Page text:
Fewer excluded over bullying at West Midland schools
Schools in the West Midlands have seen a decrease in the average number of pupils excluded for bullying, new figures reveal.
The Department of Education figures have been examined by Oxford Home Schooling, comparing schools across the country from the 2016 to 2017 academic year to 2017 to 2018.
Schools in Wolverhampton have seen a 53 per cent decrease - 34 down to 16 - with only one exclusion per 2,893 students during 2017 to 2018.
Other schools in Walsall and Sandwell reflect these figures, with exclusions in Walsall decreasing by 26 per cent and Sandwell by 32 per cent.
The only borough that did not reflect the regional average was Dudley, with schools reporting an increase in exclusions of 26 per cent.
Dr Nick Smith, principal at Oxford Home Schooling, said: "Exclusions for bullying vary significantly across the country. This could be due to a mixture of factors, including the natural variation in behaviour standards across England.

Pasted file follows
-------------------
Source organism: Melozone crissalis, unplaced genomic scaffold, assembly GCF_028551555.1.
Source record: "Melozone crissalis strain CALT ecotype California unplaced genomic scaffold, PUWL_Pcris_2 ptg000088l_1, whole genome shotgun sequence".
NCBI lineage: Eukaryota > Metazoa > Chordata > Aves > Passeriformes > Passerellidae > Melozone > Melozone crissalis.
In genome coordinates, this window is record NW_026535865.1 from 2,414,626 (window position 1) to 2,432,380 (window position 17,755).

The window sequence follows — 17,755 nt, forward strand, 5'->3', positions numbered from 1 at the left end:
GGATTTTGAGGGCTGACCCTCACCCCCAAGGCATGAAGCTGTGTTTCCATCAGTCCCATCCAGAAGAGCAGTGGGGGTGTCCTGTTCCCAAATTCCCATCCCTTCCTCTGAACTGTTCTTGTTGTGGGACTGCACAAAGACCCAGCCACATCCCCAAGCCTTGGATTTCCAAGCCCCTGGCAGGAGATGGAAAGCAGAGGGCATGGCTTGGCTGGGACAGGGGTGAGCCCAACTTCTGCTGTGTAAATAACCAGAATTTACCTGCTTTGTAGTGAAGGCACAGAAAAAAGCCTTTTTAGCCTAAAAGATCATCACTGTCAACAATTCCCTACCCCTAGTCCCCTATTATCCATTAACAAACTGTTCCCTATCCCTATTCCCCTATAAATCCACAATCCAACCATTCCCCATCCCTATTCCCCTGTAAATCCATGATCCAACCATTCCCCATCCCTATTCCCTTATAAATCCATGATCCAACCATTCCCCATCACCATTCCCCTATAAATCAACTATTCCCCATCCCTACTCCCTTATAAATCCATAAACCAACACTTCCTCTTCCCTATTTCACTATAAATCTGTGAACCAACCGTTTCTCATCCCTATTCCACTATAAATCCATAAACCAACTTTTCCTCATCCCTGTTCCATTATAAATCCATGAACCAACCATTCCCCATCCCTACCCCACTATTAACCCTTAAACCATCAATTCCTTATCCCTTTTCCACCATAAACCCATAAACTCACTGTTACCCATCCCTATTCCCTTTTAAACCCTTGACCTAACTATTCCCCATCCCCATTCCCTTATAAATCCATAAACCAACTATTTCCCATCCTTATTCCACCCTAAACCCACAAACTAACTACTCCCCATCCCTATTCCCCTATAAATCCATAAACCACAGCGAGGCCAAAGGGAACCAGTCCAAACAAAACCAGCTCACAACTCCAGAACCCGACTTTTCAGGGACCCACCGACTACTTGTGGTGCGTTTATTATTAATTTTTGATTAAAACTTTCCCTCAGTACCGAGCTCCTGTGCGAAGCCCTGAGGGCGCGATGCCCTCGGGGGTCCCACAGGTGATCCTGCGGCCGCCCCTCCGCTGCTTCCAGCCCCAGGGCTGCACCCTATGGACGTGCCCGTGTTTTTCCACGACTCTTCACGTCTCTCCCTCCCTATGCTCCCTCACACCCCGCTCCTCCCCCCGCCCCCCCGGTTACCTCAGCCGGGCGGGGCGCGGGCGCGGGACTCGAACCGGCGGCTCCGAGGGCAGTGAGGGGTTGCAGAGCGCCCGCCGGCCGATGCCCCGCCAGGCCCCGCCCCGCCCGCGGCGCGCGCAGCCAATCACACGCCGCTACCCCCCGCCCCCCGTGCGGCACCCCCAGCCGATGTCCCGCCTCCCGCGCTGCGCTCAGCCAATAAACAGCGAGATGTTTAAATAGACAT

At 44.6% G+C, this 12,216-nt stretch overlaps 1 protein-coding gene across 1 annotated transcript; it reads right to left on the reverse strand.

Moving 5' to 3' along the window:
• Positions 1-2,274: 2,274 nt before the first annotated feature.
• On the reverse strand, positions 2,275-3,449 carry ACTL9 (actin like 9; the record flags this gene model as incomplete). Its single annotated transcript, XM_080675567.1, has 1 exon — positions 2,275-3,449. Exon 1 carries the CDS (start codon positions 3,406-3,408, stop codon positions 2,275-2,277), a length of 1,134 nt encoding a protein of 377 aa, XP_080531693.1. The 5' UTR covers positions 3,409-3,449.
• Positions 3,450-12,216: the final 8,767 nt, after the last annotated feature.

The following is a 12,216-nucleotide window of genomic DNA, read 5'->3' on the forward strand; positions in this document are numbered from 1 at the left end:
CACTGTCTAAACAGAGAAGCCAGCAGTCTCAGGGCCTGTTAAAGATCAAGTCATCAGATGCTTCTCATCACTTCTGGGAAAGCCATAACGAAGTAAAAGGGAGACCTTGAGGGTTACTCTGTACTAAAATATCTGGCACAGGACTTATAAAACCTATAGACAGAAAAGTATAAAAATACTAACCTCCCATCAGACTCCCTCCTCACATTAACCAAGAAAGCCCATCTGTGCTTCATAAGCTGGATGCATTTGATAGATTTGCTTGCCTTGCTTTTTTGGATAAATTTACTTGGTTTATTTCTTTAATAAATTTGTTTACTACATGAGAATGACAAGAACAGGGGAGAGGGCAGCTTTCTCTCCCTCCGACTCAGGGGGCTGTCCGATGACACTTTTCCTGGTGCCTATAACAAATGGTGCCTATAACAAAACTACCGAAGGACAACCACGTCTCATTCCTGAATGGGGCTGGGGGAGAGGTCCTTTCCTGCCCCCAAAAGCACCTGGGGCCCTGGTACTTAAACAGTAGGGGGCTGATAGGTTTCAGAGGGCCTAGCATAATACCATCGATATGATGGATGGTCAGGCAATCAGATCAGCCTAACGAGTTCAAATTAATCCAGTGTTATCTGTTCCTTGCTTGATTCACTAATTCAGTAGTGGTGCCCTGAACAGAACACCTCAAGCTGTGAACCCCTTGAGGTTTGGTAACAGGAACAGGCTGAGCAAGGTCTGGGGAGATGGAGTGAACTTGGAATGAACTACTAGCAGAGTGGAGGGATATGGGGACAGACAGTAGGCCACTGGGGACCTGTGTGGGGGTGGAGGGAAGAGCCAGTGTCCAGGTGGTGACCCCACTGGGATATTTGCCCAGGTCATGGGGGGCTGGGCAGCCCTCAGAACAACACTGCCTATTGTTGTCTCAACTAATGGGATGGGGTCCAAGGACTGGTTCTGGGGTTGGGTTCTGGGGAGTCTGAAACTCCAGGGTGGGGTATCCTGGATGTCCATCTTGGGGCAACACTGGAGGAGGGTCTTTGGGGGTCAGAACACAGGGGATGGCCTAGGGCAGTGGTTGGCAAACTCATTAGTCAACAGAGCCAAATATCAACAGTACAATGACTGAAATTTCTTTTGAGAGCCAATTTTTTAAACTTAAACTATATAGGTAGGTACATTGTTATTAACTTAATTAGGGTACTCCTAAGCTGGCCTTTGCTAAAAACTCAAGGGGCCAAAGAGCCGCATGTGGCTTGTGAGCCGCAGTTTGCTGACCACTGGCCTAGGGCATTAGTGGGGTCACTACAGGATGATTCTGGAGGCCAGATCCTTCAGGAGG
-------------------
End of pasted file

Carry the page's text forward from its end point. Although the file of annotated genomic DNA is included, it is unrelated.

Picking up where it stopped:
"Funding is always an issue when it comes to education and with schools facing enormous budget cuts over recent years, resources are as stretched as they’ve ever been.
"Class sizes are rising and this often leads to poor behaviour. Exclusions can be seen as a way of addressing this problem - removing the source of the disruption and reducing the class size at the same time.
"However, across the country, the average number of school exclusions has decreased by 14 per cent since 2016 to 2017. This could be due to widespread improvement in children’s behaviour, but it is more likely a result of schools introducing new measures to deal with such incidents.
"It is encouraging to see that in many areas the numbers of exclusions for bullying are decreasing. While this doesn’t necessarily mean that bullying is becoming less of an issue."
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